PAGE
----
Nick Malik of Microsoft wrote a couple of nice posts about my speech at BPM 2010 earlier this week (small excerpt here). Nick's second post was a really thoughtful recasting of some of my talk (much more succinctly stated than me! but that's not unusual as anyone who knows me will tell you). There was then a comment by "Jacob E" which was also good. This post is addressed to those pieces.
Hi Nick... thanks for airing all these issues and I appreciate the attention you're giving this topic. The Democratization of BPM is a particularly passionate theme of mine (one of these days I'll walk you throughThe Governance Game, wherein I get the audience to match the historical leader with the technology era they most represent. It's always fun to talk about ERP's "five year plans"...
But I digress.
Jacob, I also appreciate the position you are in and it sounds like you're doing the client well with your actions and advice. But let me give you some insight into the end game I have in mind: there is no "Center of Excellence".
As Nick pointed out in his post, I advocated the "cloud" as a key to the future. But understand, it isn't a key because of the technology. It is key because of the business model it enables; a business model that Nick absolutely nails as part and parcel to solving this problem.
You have to have this business model to get to the business people we need... and because this business model requires the technology of the cloud, we have the opportunity to change something else, too: we can reach everyone, without translation.
When Lombardi invented Blueprint, we weren't out to build a "modeler" per se, and we weren't out to "use the cloud". We set out to understand "what happens in the 6 months before we receive an RFP for our BPMS?". It turns out that most process projects are chartered by the business for the business before IT even gets involved. For example: for you to be on-site gathering those requirements, there was work done by the business to get your PO issued even before IT got involved. There are many reasons for this - but for whatever reason, the business has no desire to engage IT that early in the process (and the reverse is true: IT doesn't have the bandwidth to get involved at that stage because 80% of the initiatives never even get funding). We found out that in the very early stages of project definition business people begin to model their processes using the #1 modeler on Planet Earth: PowerPoint! We wanted that business (sorry, Nick... although I'm not sure we've got PowerPoint on the ropes yet!)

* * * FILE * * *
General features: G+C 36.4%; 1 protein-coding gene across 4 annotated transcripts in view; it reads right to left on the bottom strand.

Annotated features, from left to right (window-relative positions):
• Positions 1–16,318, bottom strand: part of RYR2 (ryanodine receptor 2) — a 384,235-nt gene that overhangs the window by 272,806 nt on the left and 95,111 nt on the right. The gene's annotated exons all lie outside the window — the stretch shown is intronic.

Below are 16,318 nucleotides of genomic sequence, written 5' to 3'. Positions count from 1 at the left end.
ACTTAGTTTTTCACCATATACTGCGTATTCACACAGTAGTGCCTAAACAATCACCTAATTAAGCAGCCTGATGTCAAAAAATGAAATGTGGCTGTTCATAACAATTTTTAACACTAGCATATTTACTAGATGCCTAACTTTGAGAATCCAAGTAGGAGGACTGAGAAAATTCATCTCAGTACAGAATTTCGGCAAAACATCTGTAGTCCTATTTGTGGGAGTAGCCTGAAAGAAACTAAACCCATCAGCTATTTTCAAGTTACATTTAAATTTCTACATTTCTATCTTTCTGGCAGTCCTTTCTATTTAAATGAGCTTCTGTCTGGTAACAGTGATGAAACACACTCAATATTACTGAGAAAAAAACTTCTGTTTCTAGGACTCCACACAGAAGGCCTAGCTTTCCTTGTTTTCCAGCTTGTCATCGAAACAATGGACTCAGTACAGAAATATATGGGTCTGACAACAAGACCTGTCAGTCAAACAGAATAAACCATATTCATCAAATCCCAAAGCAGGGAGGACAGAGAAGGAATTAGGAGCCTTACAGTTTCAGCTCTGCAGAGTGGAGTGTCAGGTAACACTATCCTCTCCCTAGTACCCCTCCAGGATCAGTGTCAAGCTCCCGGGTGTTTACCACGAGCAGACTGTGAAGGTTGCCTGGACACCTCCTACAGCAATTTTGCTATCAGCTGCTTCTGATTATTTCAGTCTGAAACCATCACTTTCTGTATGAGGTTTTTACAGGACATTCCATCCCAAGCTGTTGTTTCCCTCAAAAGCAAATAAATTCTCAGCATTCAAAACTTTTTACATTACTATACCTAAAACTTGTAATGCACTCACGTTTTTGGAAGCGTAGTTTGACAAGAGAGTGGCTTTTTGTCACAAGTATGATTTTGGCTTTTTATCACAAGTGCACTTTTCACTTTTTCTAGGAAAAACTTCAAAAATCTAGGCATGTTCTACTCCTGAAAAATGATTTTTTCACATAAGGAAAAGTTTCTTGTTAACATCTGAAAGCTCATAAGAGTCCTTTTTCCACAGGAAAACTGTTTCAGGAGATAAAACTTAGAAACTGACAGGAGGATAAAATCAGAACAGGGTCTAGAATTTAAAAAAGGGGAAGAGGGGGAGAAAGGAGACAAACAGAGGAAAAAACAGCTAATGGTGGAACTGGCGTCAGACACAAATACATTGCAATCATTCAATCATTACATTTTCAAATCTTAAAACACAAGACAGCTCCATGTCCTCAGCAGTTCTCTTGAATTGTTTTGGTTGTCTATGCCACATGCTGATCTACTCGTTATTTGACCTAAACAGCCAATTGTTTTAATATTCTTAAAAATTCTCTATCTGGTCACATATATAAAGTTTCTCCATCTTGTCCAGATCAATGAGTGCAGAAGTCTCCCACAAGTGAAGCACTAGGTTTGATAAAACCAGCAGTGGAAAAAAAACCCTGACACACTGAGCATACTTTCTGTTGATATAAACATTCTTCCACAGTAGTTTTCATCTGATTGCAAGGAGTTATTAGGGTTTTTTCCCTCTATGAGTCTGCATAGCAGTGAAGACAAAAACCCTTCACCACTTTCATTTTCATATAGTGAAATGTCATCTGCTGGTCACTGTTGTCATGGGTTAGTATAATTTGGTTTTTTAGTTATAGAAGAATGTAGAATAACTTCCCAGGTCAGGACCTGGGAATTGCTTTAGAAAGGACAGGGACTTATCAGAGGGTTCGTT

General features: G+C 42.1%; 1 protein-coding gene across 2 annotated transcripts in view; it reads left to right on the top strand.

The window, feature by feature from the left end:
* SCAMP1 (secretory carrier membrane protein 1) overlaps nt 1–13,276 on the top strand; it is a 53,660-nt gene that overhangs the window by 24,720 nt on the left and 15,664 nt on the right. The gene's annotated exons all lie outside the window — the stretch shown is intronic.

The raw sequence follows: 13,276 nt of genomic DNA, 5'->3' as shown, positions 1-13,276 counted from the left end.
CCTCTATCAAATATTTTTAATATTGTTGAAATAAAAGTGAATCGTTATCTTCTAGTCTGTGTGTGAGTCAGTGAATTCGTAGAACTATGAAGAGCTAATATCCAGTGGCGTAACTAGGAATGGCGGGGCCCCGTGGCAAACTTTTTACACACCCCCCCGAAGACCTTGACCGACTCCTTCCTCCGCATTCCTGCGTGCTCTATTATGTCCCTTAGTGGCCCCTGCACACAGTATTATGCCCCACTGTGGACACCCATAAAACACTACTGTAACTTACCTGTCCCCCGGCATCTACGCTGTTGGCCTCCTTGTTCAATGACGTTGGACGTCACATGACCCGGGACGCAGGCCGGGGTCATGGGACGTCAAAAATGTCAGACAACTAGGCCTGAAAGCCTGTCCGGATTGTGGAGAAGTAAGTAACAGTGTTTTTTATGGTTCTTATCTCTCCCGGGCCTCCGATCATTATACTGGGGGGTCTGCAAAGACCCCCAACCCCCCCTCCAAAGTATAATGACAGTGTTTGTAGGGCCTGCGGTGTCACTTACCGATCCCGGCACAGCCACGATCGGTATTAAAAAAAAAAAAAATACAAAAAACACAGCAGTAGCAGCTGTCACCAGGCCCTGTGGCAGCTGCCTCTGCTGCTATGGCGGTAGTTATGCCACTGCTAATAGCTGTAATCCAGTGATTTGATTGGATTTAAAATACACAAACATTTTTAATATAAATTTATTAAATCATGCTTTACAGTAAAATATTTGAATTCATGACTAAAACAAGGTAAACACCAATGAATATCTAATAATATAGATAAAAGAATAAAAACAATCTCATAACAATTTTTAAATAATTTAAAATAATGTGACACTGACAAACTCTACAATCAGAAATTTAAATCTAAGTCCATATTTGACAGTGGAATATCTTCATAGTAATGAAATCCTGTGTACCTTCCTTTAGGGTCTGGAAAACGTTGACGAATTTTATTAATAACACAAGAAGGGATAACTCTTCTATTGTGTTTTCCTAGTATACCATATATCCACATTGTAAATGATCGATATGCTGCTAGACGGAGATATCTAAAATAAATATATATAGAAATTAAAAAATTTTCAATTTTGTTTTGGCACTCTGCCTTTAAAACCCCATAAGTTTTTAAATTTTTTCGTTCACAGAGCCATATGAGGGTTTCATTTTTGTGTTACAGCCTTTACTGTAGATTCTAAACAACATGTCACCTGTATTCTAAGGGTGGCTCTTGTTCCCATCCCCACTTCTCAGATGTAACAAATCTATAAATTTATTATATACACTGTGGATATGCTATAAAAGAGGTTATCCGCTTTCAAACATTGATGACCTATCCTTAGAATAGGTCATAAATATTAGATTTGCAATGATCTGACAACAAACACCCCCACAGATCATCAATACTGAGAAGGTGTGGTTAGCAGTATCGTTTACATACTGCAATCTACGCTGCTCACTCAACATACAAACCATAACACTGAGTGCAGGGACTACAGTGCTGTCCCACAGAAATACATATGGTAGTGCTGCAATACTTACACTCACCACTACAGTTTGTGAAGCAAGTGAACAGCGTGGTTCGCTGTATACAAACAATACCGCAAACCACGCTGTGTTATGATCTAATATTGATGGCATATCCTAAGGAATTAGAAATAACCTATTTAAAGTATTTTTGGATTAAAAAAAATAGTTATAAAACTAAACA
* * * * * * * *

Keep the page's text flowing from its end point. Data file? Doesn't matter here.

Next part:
So in order to "reach back in time 6 months," we had to find a way to get to business people with absolutely zero touch with IT required. And by the way, one thing that meant was "no downloading of any software!" Because guess what, downloading even free programs requires IT involvement at most large organizations (which is why even something like Flash was a non-starter... what if your software requires a version of Flash that isn't on the user's machine? They have to go to IT...).
All of this is to say that in order to deliver the tooling required to touch business people directly, with zero IT involvement, you have to be talking cloud. And then once you are on the cloud, the technologies of Social are, in essence, free. I think if Social is your value prop you will lose inside the enterprise. People have no time for abstract notions of "community" at work, any more than they have time for abstract notions of "process." But if the value prop is unleashed via the cloud, then Social becomes possible. And Social then can become, in essence, your Center of Excellence. This is the ultimate democratization: a Social network that enables the communication that is your Center of Excellence.
This will never happen with someone buying a "Center of Excellence in the Cloud" package. It will happen because they use a set of tooling that solves personal or small group problems... and that technology has as a secondary value prop the ability to communicate via the new Social.
Which then, finally, leads to this: my Center of Excellence isn't defined by expertise but, rather, by the velocity of communication that speeds through it. Expertise is so highly distributed and, for most interesting breakthroughs, so specialized, that the main hurdle to breakthrough isn't knowing everything, but rather, knowing where the pointer to any one thing is. A Center of Excellence should not contain experts with answers but, rather, should be a vehicle through which I can pretty easily get to any answer. It is about communication. And the faster and more robust that communication can be, the quicker the person or artifact with the answer can be identified and reached, then the better the CoE is.
In summary: In order to achieve BPM democratization, we need to dis-intermediate the experts. We can do this most easily by using The New Social. These require two things to gain entry into the organization: a new business model, and a primary value prop that allows individual productivity gains, with the Social aspects a secondary concern.
Just some thoughts early on a Saturday morning. Nick, again, thanks for the mention and wonderful job moving the thinking forward. By the way... we may be closer than you think on some of this stuff :-)